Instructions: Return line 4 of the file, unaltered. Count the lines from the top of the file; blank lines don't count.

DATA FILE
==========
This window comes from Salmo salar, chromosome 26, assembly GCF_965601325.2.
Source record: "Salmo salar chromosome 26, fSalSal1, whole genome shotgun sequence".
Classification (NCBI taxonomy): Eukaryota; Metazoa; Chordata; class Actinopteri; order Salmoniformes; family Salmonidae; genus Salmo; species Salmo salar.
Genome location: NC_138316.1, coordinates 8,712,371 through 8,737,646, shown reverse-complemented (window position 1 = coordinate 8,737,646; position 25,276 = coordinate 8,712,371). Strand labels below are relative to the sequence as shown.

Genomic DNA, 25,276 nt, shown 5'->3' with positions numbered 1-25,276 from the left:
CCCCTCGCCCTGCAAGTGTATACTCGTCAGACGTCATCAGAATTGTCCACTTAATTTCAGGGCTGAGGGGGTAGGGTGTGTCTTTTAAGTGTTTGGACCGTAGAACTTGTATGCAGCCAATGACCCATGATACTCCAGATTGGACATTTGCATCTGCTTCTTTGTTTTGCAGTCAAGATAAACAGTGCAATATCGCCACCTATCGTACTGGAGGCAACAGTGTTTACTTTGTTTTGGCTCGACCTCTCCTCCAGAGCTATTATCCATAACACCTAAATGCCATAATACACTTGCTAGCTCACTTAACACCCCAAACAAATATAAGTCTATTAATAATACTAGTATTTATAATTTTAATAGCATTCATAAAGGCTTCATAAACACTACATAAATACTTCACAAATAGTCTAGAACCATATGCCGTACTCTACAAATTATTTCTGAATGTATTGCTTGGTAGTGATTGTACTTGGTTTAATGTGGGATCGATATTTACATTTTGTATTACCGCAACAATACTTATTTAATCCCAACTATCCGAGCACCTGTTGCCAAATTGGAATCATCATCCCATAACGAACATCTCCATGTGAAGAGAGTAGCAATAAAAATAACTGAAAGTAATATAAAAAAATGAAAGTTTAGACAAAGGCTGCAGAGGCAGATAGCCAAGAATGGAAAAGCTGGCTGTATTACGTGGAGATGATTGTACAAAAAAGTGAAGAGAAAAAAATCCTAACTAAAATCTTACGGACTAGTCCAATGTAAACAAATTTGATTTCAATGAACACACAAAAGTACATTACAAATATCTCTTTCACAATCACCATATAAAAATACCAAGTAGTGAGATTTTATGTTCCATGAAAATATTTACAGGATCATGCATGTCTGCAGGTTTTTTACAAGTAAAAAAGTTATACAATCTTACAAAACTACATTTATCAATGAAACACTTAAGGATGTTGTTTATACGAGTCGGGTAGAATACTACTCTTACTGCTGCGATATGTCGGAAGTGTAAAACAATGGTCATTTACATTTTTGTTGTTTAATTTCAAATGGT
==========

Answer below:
Genome location: NC_138316.1, coordinates 8,712,371 through 8,737,646, shown reverse-complemented (window position 1 = coordinate 8,737,646; position 25,276 = coordinate 8,712,371). Strand labels below are relative to the sequence as shown.